Friday, February 27, 2009

The OCS, Chevron and an API Conference

Every so often the American Petroleum Institute (API) hosts a conference call for interested bloggers to talk to folk in the industry. Today they had Gary Luquette who has been President of Chevron North America Exploration and Production Company since 2006. He was in Washington to testify before the House Committee on Natural Resources, and copies of his opening statement were available. This was my first visit to one of these events, and I am grateful to Jane Van Ryan for the invitation. The transcript won’t be out until next week, and I did not catch the names of other participants that well, so I will put that information up when I get it. The questions were focused largely on the testimony, which dealt with access to the outer continental shelf (OCS) of the United States, to allow drilling and production of oil and gas. (API has also just released a primer on the topic.) It is a region where access is currently not available, and so in a sense this was perhaps a move towards the “drill, baby, drill” rhetoric of the last election. The current areas that are off limits are shown on this map that I borrowed from the API primer.

Source API
UPDATE I will add links to the posts of the others that were in the call as I get them, and at the bottom of the post.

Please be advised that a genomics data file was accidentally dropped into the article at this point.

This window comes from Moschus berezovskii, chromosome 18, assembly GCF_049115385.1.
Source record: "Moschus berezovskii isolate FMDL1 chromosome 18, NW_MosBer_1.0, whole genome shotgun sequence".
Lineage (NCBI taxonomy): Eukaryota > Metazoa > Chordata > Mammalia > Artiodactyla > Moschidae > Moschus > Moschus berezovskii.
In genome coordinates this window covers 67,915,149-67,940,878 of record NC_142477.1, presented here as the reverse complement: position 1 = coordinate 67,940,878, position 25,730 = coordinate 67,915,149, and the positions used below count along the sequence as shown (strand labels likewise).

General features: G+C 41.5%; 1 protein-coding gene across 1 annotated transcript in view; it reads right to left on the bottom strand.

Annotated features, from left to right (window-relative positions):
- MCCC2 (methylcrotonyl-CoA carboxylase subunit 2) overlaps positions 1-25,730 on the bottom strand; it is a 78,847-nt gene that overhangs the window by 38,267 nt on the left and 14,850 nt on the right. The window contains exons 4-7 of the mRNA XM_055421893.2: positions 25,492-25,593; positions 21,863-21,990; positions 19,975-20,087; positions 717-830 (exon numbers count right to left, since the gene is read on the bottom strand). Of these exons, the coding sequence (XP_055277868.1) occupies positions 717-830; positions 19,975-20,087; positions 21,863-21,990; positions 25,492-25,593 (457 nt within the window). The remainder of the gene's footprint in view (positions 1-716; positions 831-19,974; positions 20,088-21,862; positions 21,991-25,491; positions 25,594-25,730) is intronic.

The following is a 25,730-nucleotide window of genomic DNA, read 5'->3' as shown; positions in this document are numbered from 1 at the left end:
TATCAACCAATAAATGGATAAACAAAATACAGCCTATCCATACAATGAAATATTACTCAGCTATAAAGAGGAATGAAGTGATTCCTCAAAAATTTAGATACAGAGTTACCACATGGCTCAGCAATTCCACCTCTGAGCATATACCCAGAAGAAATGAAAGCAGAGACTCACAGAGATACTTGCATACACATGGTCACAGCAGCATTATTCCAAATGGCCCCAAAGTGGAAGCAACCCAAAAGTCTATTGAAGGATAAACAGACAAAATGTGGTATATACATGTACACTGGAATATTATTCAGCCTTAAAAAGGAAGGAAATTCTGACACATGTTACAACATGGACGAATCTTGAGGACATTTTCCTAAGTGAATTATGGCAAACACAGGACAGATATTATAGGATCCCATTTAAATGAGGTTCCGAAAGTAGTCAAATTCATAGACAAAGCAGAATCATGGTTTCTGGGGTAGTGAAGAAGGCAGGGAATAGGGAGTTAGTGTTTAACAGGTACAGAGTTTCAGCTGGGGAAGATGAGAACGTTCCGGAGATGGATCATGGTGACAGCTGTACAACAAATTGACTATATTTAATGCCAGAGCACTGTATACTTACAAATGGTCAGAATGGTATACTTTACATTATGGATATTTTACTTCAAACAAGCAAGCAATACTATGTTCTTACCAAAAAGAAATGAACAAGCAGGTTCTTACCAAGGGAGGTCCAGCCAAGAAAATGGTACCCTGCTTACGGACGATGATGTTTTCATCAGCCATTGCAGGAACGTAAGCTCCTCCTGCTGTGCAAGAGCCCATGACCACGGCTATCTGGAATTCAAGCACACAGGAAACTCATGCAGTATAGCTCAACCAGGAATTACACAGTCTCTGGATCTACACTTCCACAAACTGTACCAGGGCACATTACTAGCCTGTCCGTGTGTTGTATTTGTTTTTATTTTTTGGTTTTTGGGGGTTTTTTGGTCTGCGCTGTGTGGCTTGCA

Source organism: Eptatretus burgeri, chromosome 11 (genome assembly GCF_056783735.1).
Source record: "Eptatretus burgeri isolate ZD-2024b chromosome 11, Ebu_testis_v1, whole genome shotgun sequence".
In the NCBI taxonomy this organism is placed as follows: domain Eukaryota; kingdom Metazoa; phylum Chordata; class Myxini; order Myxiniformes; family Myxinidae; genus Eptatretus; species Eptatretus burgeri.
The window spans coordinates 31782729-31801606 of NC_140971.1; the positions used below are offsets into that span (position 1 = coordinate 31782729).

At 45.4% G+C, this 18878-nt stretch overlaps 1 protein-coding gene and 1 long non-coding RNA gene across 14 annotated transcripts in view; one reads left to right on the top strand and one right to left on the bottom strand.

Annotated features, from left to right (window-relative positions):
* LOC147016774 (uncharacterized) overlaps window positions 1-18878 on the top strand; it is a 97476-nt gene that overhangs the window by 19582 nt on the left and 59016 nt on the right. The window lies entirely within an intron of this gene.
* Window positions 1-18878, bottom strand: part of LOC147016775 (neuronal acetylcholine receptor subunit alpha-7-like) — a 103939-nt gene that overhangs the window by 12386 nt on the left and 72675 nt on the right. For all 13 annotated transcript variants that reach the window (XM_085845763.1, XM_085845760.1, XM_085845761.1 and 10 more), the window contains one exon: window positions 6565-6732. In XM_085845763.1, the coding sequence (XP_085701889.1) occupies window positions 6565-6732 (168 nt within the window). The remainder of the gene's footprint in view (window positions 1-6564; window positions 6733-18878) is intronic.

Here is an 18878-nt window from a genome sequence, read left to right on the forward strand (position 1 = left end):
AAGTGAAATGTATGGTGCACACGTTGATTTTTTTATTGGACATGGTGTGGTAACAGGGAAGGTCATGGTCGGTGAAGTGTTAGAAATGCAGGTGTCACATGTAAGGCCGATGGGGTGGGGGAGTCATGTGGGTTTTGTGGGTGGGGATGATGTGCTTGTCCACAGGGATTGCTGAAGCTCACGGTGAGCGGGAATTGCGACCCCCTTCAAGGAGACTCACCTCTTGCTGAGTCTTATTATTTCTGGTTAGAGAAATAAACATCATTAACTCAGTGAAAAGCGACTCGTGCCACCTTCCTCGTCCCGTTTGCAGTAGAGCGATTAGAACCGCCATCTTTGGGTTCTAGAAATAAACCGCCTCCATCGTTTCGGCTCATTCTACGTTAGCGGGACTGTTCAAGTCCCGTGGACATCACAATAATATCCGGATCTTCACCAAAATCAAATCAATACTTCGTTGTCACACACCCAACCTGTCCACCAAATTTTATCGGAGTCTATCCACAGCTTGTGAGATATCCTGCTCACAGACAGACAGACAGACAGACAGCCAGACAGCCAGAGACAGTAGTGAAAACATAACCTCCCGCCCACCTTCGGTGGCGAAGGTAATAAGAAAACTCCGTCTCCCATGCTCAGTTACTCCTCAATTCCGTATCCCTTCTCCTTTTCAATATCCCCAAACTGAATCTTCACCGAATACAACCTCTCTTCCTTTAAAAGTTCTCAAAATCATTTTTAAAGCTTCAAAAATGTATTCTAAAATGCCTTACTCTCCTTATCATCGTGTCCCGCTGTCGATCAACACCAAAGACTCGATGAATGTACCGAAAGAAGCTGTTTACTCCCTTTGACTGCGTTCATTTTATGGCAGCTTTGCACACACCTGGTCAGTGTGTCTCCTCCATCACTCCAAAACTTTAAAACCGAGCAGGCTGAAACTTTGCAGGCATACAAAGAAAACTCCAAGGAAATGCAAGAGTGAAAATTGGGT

Some of the most productive recent discoveries have occurred in the deep waters of the OCS in the Gulf of Mexico, (for example Thunder Horse at 250,000 bd, and the Chevron Tahiti project. The region falls under the Minerals Management Service of Interior, and they recently published their 2008 review of the region. Currently their purview includes the gridded bit of the map below, and the report contains detailed information on wells and production in that region. For example the following figure shows how, over time, companies have had to go to deeper and deeper waters to find new reserves, but that in doing so that they are finding larger fields.
Source MMS
Average field size in the GOM showing discovery date and depth of water (Source MMS ).

It is this trend in discoveries that were an underlying part of the message that Chevron (and the other companies) were trying to convey. As Gary pointed out in his response to a question from “The Bear”, the assumption in the 1960’s, based on MMS surveys, was that the deepwater Gulf would hold 6 – 8 billion barrels of oil, and to date more than 45 billion barrels have been found. Thus estimates, such as an overall yield of only 200,000 bd from new discoveries, are likely to be considerably too low, and his estimate is that production could ramp up to over 1 mbd. New technologies are continually being evolved to deal with the challenges of producing oil from the increasingly more complex reservoirs that are being found, and thus current estimates of ultimate production are likely to be considerable underestimates when oil finally starts to flow. Staying on message relative to current Administration (and national) priorities, he pointed to the increase of over 160,000 jobs that just granting access could bring as this development moved forward. (Though it takes a long time to bring this all to pass, bear in mind that Tahiti was found in 2002, and is expected to come on line at 125,000 bd this year). The ultimate revenue to the government was projected at over $1.7 trillion.